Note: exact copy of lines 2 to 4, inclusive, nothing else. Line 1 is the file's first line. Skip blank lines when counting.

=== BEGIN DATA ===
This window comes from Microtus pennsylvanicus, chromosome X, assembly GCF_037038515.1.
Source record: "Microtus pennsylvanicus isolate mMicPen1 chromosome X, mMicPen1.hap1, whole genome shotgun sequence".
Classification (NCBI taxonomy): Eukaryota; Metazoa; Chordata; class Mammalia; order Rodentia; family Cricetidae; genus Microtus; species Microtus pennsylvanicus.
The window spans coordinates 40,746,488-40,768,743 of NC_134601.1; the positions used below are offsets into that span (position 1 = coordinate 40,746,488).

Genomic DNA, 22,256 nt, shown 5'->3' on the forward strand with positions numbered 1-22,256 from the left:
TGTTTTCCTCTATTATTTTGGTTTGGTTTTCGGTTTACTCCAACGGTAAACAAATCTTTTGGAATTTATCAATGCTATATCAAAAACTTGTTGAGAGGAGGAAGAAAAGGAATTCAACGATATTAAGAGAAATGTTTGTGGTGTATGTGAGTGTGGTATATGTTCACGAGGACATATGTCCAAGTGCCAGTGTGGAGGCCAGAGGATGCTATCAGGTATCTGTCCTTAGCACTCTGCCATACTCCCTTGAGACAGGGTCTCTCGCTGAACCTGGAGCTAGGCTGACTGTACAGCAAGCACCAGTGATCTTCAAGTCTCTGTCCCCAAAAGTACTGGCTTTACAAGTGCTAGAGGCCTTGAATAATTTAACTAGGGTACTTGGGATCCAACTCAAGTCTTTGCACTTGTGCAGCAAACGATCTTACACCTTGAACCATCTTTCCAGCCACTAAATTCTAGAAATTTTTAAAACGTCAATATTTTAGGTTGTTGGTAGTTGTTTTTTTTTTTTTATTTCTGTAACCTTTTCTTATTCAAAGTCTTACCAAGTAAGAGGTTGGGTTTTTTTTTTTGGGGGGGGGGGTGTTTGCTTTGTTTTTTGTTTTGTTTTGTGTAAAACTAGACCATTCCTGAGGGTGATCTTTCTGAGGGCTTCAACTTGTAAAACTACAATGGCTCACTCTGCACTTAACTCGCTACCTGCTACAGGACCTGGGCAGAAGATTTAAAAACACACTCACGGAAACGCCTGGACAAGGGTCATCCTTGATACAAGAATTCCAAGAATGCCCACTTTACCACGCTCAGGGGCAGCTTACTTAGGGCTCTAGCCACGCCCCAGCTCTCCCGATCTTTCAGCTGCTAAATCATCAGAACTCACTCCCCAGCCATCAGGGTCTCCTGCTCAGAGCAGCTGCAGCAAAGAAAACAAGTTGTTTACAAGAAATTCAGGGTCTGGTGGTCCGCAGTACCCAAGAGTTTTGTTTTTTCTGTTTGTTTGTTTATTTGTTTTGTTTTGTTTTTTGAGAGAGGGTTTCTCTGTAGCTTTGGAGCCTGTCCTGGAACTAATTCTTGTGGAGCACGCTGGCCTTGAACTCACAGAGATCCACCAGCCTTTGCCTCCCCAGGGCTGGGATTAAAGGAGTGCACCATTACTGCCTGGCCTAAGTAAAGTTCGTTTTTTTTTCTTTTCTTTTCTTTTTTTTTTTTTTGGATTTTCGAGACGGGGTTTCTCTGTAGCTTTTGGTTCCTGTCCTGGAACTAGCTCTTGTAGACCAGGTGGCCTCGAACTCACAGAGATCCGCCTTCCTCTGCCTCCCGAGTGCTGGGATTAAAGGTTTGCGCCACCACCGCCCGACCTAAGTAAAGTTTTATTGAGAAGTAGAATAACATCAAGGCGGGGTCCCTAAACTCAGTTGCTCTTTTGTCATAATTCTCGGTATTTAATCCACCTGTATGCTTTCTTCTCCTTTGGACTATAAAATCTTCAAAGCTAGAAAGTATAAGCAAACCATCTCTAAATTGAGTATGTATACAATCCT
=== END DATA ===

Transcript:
Source record: "Microtus pennsylvanicus isolate mMicPen1 chromosome X, mMicPen1.hap1, whole genome shotgun sequence".
Classification (NCBI taxonomy): Eukaryota; Metazoa; Chordata; class Mammalia; order Rodentia; family Cricetidae; genus Microtus; species Microtus pennsylvanicus.
The window spans coordinates 40,746,488-40,768,743 of NC_134601.1; the positions used below are offsets into that span (position 1 = coordinate 40,746,488).